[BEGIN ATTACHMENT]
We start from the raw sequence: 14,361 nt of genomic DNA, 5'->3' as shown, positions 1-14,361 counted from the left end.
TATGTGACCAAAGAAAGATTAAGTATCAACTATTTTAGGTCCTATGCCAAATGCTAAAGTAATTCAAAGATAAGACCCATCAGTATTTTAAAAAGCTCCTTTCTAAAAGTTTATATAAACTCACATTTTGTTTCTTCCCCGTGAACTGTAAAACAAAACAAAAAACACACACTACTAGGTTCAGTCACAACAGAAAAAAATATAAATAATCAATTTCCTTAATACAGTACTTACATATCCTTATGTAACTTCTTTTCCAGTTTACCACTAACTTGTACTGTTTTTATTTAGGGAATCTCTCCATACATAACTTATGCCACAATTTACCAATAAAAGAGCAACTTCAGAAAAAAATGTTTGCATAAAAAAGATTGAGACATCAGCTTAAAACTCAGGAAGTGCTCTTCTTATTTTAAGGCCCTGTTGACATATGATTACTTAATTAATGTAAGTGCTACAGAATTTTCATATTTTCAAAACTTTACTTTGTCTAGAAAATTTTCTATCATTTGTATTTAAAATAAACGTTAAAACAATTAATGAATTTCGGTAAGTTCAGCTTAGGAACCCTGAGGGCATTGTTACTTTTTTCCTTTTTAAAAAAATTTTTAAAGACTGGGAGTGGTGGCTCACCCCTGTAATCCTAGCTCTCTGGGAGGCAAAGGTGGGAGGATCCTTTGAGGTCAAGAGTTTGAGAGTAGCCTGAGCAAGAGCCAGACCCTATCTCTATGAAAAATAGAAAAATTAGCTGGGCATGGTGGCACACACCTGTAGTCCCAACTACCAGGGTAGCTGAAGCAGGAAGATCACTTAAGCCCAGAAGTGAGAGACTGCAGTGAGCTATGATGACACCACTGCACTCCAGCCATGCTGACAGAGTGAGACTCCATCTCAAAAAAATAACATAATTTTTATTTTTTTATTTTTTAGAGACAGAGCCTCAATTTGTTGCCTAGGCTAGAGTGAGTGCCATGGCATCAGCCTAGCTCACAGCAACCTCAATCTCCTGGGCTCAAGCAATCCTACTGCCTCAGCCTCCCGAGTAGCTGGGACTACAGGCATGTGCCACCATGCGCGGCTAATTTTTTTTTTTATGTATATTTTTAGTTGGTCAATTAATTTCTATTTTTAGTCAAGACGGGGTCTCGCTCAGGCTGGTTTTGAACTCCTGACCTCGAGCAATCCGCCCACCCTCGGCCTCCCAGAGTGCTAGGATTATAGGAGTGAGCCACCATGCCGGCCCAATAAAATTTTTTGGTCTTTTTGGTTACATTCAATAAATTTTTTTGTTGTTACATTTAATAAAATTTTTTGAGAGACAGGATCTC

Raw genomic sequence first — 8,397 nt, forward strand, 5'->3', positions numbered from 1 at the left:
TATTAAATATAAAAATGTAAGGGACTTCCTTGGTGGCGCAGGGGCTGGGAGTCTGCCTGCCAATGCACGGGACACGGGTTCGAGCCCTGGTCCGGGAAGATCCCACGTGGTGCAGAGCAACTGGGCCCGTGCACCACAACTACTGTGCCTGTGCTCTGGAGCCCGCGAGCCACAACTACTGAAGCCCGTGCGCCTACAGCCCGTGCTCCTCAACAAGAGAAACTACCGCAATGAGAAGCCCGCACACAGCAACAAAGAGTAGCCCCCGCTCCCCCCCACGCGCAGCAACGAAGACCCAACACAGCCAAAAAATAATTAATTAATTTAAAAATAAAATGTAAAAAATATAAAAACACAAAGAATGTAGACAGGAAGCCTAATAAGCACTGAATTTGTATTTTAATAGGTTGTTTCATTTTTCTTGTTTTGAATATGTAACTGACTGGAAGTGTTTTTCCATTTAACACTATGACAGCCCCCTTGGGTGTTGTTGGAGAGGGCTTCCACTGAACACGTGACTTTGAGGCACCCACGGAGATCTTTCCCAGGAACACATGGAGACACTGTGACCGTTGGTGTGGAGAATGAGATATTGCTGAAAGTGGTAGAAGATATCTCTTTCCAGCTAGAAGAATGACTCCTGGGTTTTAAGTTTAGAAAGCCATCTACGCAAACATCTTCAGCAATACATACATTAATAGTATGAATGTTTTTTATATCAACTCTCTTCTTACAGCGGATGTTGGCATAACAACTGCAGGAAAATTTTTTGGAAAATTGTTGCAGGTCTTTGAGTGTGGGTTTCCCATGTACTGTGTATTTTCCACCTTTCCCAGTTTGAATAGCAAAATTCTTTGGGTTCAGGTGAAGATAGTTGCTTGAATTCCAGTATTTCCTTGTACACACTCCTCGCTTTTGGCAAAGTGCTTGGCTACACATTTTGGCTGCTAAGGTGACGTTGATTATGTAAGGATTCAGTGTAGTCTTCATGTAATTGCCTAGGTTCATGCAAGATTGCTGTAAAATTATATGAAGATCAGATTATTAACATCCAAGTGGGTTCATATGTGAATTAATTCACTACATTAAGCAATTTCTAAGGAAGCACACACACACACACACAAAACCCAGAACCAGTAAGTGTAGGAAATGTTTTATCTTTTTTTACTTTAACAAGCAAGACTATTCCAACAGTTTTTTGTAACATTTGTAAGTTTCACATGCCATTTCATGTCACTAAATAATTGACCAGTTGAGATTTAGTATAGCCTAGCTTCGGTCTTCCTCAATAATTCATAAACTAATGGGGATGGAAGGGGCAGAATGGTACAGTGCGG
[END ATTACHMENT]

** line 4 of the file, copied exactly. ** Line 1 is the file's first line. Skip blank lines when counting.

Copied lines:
TATTAAATATAAAAATGTAAGGGACTTCCTTGGTGGCGCAGGGGCTGGGAGTCTGCCTGCCAATGCACGGGACACGGGTTCGAGCCCTGGTCCGGGAAGATCCCACGTGGTGCAGAGCAACTGGGCCCGTGCACCACAACTACTGTGCCTGTGCTCTGGAGCCCGCGAGCCACAACTACTGAAGCCCGTGCGCCTACAGCCCGTGCTCCTCAACAAGAGAAACTACCGCAATGAGAAGCCCGCACACAGCAACAAAGAGTAGCCCCCGCTCCCCCCCACGCGCAGCAACGAAGACCCAACACAGCCAAAAAATAATTAATTAATTTAAAAATAAAATGTAAAAAATATAAAAACACAAAGAATGTAGACAGGAAGCCTAATAAGCACTGAATTTGTATTTTAATAGGTTGTTTCATTTTTCTTGTTTTGAATATGTAACTGACTGGAAGTGTTTTTCCATTTAACACTATGACAGCCCCCTTGGGTGTTGTTGGAGAGGGCTTCCACTGAACACGTGACTTTGAGGCACCCACGGAGATCTTTCCCAGGAACACATGGAGACACTGTGACCGTTGGTGTGGAGAATGAGATATTGCTGAAAGTGGTAGAAGATATCTCTTTCCAGCTAGAAGAATGACTCCTGGGTTTTAAGTTTAGAAAGCCATCTACGCAAACATCTTCAGCAATACATACATTAATAGTATGAATGTTTTTTATATCAACTCTCTTCTTACAGCGGATGTTGGCATAACAACTGCAGGAAAATTTTTTGGAAAATTGTTGCAGGTCTTTGAGTGTGGGTTTCCCATGTACTGTGTATTTTCCACCTTTCCCAGTTTGAATAGCAAAATTCTTTGGGTTCAGGTGAAGATAGTTGCTTGAATTCCAGTATTTCCTTGTACACACTCCTCGCTTTTGGCAAAGTGCTTGGCTACACATTTTGGCTGCTAAGGTGACGTTGATTATGTAAGGATTCAGTGTAGTCTTCATGTAATTGCCTAGGTTCATGCAAGATTGCTGTAAAATTATATGAAGATCAGATTATTAACATCCAAGTGGGTTCATATGTGAATTAATTCACTACATTAAGCAATTTCTAAGGAAGCACACACACACACACACAAAACCCAGAACCAGTAAGTGTAGGAAATGTTTTATCTTTTTTTACTTTAACAAGCAAGACTATTCCAACAGTTTTTTGTAACATTTGTAAGTTTCACATGCCATTTCATGTCACTAAATAATTGACCAGTTGAGATTTAGTATAGCCTAGCTTCGGTCTTCCTCAATAATTCATAAACTAATGGGGATGGAAGGGGCAGAATGGTACAGTGCGG